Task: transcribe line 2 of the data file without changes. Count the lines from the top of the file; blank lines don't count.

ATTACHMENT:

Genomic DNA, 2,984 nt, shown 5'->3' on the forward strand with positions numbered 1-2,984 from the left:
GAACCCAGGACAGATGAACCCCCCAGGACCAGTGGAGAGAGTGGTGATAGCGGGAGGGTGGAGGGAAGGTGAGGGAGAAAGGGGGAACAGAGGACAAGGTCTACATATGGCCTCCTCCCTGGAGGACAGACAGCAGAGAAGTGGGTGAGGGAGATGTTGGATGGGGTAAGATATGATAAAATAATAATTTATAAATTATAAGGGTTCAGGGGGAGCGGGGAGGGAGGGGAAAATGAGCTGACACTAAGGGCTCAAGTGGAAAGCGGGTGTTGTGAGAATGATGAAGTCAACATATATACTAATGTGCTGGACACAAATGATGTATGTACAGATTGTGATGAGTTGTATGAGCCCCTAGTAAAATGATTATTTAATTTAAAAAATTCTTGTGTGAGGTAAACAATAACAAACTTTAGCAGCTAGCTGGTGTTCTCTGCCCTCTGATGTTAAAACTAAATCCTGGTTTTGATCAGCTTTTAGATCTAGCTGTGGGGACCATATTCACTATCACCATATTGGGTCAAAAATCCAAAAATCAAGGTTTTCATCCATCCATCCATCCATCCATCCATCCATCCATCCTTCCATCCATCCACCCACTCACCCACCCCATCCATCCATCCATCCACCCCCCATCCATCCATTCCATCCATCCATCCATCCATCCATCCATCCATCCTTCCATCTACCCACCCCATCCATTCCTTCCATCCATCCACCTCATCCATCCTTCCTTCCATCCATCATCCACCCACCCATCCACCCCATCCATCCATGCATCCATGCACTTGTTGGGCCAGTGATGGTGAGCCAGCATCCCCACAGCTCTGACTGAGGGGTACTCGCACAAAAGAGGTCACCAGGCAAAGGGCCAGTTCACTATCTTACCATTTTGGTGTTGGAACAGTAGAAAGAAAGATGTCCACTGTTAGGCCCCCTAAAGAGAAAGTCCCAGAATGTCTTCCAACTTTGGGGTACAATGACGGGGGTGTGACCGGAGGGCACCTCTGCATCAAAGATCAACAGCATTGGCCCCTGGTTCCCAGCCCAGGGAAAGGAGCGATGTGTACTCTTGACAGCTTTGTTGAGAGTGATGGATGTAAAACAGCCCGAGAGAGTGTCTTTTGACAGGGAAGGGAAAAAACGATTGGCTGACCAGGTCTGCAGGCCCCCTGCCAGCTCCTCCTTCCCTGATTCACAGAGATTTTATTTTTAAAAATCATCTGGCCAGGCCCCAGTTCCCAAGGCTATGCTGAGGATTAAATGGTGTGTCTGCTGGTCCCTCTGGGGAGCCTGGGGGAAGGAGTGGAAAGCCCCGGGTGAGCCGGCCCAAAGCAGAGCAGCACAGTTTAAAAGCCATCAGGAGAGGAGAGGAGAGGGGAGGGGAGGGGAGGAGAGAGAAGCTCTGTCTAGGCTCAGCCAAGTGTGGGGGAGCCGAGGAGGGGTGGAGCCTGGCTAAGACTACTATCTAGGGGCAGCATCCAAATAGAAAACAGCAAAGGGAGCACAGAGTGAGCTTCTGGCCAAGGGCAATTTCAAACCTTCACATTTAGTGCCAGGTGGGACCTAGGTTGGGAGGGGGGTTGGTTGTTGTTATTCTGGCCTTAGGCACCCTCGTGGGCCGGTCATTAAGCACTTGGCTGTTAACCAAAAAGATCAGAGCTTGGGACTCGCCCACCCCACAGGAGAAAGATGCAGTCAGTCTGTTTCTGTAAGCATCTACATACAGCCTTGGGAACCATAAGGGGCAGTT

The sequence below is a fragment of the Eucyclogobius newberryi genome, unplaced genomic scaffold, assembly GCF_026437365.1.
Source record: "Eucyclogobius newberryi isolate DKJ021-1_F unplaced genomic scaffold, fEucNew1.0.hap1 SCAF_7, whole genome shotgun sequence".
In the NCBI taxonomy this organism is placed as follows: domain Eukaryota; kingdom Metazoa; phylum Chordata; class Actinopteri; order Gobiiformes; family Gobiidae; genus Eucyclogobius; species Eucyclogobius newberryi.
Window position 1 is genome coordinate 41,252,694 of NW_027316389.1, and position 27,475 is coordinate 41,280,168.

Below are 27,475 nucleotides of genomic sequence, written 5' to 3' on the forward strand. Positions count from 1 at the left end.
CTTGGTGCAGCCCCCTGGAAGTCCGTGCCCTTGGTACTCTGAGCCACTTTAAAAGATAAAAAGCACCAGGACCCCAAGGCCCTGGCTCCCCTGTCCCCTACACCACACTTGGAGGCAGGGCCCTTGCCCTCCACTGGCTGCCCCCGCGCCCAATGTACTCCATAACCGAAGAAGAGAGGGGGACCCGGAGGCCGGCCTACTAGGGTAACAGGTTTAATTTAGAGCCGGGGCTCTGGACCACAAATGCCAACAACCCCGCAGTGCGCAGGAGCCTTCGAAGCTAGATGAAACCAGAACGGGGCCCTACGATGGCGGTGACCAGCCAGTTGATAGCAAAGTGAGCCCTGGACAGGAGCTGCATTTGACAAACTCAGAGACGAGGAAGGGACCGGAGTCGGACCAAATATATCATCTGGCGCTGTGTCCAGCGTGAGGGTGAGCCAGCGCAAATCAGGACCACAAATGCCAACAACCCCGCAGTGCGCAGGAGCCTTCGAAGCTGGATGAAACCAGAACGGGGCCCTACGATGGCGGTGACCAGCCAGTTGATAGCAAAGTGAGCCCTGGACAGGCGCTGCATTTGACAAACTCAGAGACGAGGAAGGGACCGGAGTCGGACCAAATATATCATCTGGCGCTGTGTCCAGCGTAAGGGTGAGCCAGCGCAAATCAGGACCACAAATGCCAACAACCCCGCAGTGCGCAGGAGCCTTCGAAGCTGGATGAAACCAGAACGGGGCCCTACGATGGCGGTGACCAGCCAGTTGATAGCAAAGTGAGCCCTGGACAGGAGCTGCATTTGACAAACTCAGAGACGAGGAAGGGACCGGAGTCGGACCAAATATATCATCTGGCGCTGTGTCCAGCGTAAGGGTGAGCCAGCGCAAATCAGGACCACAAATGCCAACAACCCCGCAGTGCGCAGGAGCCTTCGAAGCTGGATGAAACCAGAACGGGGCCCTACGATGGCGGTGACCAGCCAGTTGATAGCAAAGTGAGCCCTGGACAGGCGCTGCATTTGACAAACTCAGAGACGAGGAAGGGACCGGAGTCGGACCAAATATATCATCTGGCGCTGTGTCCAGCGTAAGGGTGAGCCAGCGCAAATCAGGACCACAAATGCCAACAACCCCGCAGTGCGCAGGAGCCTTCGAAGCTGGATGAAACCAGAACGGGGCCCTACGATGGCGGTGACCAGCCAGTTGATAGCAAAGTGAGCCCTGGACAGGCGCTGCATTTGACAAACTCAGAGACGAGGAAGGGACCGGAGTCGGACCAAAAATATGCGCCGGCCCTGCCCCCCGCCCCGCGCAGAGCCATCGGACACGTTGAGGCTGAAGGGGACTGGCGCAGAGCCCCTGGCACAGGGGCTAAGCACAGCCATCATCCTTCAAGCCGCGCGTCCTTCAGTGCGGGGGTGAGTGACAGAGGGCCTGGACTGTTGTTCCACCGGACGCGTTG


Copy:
GAACCCAGGACAGATGAACCCCCCAGGACCAGTGGAGAGAGTGGTGATAGCGGGAGGGTGGAGGGAAGGTGAGGGAGAAAGGGGGAACAGAGGACAAGGTCTACATATGGCCTCCTCCCTGGAGGACAGACAGCAGAGAAGTGGGTGAGGGAGATGTTGGATGGGGTAAGATATGATAAAATAATAATTTATAAATTATAAGGGTTCAGGGGGAGCGGGGAGGGAGGGGAAAATGAGCTGACACTAAGGGCTCAAGTGGAAAGCGGGTGTTGTGAGAATGATGAAGTCAACATATATACTAATGTGCTGGACACAAATGATGTATGTACAGATTGTGATGAGTTGTATGAGCCCCTAGTAAAATGATTATTTAATTTAAAAAATTCTTGTGTGAGGTAAACAATAACAAACTTTAGCAGCTAGCTGGTGTTCTCTGCCCTCTGATGTTAAAACTAAATCCTGGTTTTGATCAGCTTTTAGATCTAGCTGTGGGGACCATATTCACTATCACCATATTGGGTCAAAAATCCAAAAATCAAGGTTTTCATCCATCCATCCATCCATCCATCCATCCATCCATCCTTCCATCCATCCACCCACTCACCCACCCCATCCATCCATCCATCCACCCCCCATCCATCCATTCCATCCATCCATCCATCCATCCATCCATCCATCCTTCCATCTACCCACCCCATCCATTCCTTCCATCCATCCACCTCATCCATCCTTCCTTCCATCCATCATCCACCCACCCATCCACCCCATCCATCCATGCATCCATGCACTTGTTGGGCCAGTGATGGTGAGCCAGCATCCCCACAGCTCTGACTGAGGGGTACTCGCACAAAAGAGGTCACCAGGCAAAGGGCCAGTTCACTATCTTACCATTTTGGTGTTGGAACAGTAGAAAGAAAGATGTCCACTGTTAGGCCCCCTAAAGAGAAAGTCCCAGAATGTCTTCCAACTTTGGGGTACAATGACGGGGGTGTGACCGGAGGGCACCTCTGCATCAAAGATCAACAGCATTGGCCCCTGGTTCCCAGCCCAGGGAAAGGAGCGATGTGTACTCTTGACAGCTTTGTTGAGAGTGATGGATGTAAAACAGCCCGAGAGAGTGTCTTTTGACAGGGAAGGGAAAAAACGATTGGCTGACCAGGTCTGCAGGCCCCCTGCCAGCTCCTCCTTCCCTGATTCACAGAGATTTTATTTTTAAAAATCATCTGGCCAGGCCCCAGTTCCCAAGGCTATGCTGAGGATTAAATGGTGTGTCTGCTGGTCCCTCTGGGGAGCCTGGGGGAAGGAGTGGAAAGCCCCGGGTGAGCCGGCCCAAAGCAGAGCAGCACAGTTTAAAAGCCATCAGGAGAGGAGAGGAGAGGGGAGGGGAGGGGAGGAGAGAGAAGCTCTGTCTAGGCTCAGCCAAGTGTGGGGGAGCCGAGGAGGGGTGGAGCCTGGCTAAGACTACTATCTAGGGGCAGCATCCAAATAGAAAACAGCAAAGGGAGCACAGAGTGAGCTTCTGGCCAAGGGCAATTTCAAACCTTCACATTTAGTGCCAGGTGGGACCTAGGTTGGGAGGGGGGTTGGTTGTTGTTATTCTGGCCTTAGGCACCCTCGTGGGCCGGTCATTAAGCACTTGGCTGTTAACCAAAAAGATCAGAGCTTGGGACTCGCCCACCCCACAGGAGAAAGATGCAGTCAGTCTGTTTCTGTAAGCATCTACATACAGCCTTGGGAACCATAAGGGGCAGTT